Sen. Josh HawleyJoshua (Josh) David HawleyTo counter China, the Senate must confirm US ambassadors Facebook unblocks Rittenhouse searches GOP holds on Biden nominees set back gains for women in top positions MORE (R-Mo.) urged the Federal Trade Commission (FTC) on Wednesday to investigate Zynn, a clone of short-form video app TikTok that pays users to watch videos and has rocketed up app store charts.
Zynn's layout is nearly identical to that of TikTok, an app from rival Beijing-based company ByteDance that has well over 100 million downloads in the United States. Zynn is created by Kuaishou, another Chinese company.
Kuaishou runs the second biggest video app in China, only trailing Douyin, the Chinese version of TikTok. Unlike TikTok, however, Zynn claims to pay users both to watch videos and get their friends to sign up.
Hawley said in his letter to the FTC that Zynn's payment system "smacks of a textbook predatory-pricing scheme."
"The most substantial payments come from referrals: just like a traditional pyramid scheme, users receive exponentially larger payouts once they successfully convince others to install Zynn on their own devices," he wrote. "The more devices on which Zynn is installed, the more money early adopters can make."
The Republican senator also raised concerns about the company's ties to China.
He said that the app may be used to "empower Chinese leadership to pry into the private affairs of Americans by hoovering up enormous amounts of information," alluding to a 2017 law that requires Chinese companies to comply with data requests for state intelligence work.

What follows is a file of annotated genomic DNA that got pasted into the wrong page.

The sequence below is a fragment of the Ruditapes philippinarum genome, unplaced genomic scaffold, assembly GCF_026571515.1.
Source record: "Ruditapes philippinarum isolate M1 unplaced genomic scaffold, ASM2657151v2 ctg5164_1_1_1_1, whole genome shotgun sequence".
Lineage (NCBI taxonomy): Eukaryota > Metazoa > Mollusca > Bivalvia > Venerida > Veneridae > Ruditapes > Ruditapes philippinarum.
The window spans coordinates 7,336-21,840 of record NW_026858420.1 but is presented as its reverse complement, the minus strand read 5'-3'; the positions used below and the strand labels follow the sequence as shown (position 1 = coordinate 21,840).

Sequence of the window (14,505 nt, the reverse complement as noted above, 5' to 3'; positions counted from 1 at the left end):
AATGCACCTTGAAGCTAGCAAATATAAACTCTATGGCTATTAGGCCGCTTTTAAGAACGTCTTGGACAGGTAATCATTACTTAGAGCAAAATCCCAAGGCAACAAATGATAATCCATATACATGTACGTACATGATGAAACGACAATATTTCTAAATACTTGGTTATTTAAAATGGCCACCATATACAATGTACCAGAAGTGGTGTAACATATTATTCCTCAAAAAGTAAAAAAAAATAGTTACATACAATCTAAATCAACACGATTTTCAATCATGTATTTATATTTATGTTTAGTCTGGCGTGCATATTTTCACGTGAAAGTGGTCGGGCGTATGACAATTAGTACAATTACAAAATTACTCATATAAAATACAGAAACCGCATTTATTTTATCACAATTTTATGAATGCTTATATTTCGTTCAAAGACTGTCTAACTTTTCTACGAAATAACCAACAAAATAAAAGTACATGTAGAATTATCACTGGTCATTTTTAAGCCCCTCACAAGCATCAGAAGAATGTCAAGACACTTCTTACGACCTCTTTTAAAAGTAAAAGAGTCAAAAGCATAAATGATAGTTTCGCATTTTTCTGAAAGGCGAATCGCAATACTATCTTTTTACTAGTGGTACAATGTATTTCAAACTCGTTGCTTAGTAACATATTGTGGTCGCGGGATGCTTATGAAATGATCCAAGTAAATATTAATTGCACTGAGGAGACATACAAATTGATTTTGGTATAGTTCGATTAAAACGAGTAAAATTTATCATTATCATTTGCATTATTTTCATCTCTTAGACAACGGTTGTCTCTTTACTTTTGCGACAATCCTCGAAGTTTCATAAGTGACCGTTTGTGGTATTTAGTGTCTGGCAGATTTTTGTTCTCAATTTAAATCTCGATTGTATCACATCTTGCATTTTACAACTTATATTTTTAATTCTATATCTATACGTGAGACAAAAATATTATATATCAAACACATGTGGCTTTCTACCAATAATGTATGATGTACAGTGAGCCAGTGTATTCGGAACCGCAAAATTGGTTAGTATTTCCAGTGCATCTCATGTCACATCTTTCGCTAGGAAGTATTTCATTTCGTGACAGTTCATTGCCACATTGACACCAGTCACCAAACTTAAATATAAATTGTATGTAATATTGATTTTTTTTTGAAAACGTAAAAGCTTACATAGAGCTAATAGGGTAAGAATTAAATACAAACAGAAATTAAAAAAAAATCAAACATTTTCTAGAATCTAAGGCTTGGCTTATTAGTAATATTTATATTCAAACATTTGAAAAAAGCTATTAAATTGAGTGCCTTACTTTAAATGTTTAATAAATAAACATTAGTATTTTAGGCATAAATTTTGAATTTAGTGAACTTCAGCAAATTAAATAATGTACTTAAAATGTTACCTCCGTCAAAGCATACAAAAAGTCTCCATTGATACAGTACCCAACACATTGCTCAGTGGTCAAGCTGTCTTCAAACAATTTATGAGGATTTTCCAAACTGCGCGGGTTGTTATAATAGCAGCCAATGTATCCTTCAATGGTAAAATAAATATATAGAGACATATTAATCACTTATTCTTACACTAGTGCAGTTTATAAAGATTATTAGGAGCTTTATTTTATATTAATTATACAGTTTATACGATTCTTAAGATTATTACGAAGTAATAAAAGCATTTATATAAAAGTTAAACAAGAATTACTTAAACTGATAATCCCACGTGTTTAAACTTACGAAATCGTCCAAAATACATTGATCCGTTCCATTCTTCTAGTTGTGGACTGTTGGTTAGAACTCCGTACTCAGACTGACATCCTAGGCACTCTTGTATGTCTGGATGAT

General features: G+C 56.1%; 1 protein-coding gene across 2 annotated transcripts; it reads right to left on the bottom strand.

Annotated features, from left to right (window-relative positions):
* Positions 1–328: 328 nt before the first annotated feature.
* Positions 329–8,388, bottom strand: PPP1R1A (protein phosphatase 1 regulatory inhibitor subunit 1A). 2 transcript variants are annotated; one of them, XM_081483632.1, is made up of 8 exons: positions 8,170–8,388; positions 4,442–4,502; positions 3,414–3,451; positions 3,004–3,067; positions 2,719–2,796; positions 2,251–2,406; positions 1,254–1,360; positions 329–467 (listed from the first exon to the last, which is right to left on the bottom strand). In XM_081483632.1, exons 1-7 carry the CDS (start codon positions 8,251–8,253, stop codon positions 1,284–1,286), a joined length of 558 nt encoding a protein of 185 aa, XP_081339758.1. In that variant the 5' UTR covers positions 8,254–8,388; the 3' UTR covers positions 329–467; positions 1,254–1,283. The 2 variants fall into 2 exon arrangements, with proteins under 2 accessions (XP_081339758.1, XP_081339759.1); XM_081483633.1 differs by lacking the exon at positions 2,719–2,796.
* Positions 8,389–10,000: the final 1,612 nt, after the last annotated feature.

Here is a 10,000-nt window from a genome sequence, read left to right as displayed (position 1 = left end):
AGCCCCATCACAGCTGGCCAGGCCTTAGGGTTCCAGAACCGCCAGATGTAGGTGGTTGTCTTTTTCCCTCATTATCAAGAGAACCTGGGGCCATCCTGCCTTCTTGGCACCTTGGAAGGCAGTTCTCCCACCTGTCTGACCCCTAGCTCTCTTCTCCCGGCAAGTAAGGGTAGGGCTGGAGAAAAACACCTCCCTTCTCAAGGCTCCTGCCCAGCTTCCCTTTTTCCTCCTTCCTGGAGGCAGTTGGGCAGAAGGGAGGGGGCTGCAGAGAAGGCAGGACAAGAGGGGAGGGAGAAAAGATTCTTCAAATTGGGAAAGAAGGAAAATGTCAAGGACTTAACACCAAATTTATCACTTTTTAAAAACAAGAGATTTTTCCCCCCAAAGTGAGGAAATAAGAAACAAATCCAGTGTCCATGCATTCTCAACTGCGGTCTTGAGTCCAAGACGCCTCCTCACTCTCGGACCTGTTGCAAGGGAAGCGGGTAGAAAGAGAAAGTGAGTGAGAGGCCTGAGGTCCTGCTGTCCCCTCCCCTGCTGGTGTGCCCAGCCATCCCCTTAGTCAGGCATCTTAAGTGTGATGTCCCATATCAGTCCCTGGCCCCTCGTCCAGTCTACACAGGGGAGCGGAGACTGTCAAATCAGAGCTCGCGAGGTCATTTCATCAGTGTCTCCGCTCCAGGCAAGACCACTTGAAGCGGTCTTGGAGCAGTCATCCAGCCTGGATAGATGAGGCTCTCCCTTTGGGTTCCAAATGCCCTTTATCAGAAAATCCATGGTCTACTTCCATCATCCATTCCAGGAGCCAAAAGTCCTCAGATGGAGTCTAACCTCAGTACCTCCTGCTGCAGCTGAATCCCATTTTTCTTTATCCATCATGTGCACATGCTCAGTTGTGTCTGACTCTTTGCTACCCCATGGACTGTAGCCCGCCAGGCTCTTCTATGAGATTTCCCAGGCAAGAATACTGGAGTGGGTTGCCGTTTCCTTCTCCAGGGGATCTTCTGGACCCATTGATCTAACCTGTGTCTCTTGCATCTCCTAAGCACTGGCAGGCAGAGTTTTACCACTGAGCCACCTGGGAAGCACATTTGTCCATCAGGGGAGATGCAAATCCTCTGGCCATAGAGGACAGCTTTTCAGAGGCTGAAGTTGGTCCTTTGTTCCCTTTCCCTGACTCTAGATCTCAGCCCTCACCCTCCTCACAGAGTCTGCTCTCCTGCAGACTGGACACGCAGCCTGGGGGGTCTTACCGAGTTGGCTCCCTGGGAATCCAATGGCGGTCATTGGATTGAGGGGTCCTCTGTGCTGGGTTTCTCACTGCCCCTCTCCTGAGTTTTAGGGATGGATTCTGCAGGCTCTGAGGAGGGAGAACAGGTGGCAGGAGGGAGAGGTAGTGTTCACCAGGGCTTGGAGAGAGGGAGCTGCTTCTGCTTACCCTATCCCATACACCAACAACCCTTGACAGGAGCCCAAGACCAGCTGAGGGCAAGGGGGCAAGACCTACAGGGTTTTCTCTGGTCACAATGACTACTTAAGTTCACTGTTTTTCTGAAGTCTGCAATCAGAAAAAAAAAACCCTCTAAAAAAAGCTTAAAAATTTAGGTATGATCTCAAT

Beyond providing data to the Chinese Communist Party, Hawley pointed to reports suggesting that Kuaishou has censored videos containing content critical of China.
Hawley has leveled similar allegations against TikTok, introducing legislation earlier this year that would outright ban federal employees from using the app on government devices.
ByteDance, the parent company of TikTok and Douyin, is headquartered in and operates out of Beijing, but is technically incorporated in the Cayman Islands.
Finally, the Missouri lawmaker wrote that given the similarities between Zynn and TikTok, the FTC should "suspect" that the newcomer may also not be abiding by the federal law governing privacy safeguards for children online.
TikTok last year settled with the FTC over allegations that one of its predecessors, Musical.ly, violated the 1998 Children’s Online Privacy Protection Act (COPPA), which makes it illegal for developers of apps geared toward children to collect personally identifiable information on users under the age of 13 without consent from parents or legal guardians.
TikTok agreed as part of the settlement to obtain parental permission before collecting personal information and to delete any information about users identified as under 13, although children's privacy groups allege that those privacy commitments have been broken.
No evidence was provided in the letter to suggest that Zynn is violating COPPA beyond its similarities to TikTok.
Like TikTok, Zynn does not require users to sign in to view videos.
However, in order to receive the money promised by the app, users must create an account with a Google, Twitter or Facebook profile or a phone number.
Zynn also requests access to location services when signing up, but does not require it.
The Hill has reached out to the app for comment on the letter.